Holding my baby girl

Sunday, August 21, 2016

Her Journey Starts Now...

Well… it’s here. The night before my baby girl starts kindergarten. I honestly thought this would be hard… but it’s actually so much harder than I even imagined it would be.

Some people without kids may never understand why I have such a hard time with the fact that she is starting school…. And that’s ok. To those people, I will say “Just wait ‘til you have kids of your own”.

Some people WITH kids may never understand why I have such a hard time with the fact that she is starting school…. And that’s ok, too. To those people, I will say “I don’t understand why you DON’T have a hard time like me.” Every parent has different feelings and emotions when this day comes. There is no right or wrong way to feel about it. And that is OK.

Listen… my girl is prepared. She is strong, confident, a leader, and quite honestly (although I may be biased) a genius. She can write both her first and last name, say and identify her ABC’s, 123’s, and knows right from left. She hits every qualification for starting Kindergarten.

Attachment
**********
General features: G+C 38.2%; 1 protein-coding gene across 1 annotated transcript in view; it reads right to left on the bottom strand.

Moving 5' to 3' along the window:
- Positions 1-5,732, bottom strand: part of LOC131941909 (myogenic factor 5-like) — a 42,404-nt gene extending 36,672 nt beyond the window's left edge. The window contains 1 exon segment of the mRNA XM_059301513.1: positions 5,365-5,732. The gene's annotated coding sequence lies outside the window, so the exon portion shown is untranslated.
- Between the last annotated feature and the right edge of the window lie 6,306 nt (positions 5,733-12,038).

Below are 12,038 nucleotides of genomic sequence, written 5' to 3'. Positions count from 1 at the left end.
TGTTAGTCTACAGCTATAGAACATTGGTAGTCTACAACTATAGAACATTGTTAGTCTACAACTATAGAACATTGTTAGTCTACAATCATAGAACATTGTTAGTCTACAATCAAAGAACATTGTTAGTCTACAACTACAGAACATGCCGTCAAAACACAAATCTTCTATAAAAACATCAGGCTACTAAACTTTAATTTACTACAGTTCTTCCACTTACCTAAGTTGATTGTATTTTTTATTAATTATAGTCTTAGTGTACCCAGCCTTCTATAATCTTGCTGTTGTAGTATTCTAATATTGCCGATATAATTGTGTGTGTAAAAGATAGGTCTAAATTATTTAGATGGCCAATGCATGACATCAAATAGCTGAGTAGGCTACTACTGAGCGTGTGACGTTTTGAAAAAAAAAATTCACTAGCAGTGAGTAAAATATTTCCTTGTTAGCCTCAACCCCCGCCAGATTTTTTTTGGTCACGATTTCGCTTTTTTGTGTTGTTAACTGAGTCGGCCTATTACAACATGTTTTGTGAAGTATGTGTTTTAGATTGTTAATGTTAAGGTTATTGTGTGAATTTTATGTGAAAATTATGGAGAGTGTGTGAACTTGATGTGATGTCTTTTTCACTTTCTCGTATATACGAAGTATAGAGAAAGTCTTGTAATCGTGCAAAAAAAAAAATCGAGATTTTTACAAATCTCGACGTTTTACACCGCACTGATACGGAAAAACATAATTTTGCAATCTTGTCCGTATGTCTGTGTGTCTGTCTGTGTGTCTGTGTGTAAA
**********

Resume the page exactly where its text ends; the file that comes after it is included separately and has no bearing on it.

But am I prepared to let her go? Not. Even. Close.

I believe my biggest fear with Kyli starting school is that I have no way to protect her when I’m not with her. I have to simply put my faith and trust in the teachers, principals, school administrators, etc. I know that their utmost concern is the safety and protection of the precious children that walk through their classroom doors. I know they go through numerous hours of training to prepare for unforeseen circumstances that should come their way. I know the good teachers love and protect our children as if they were their own.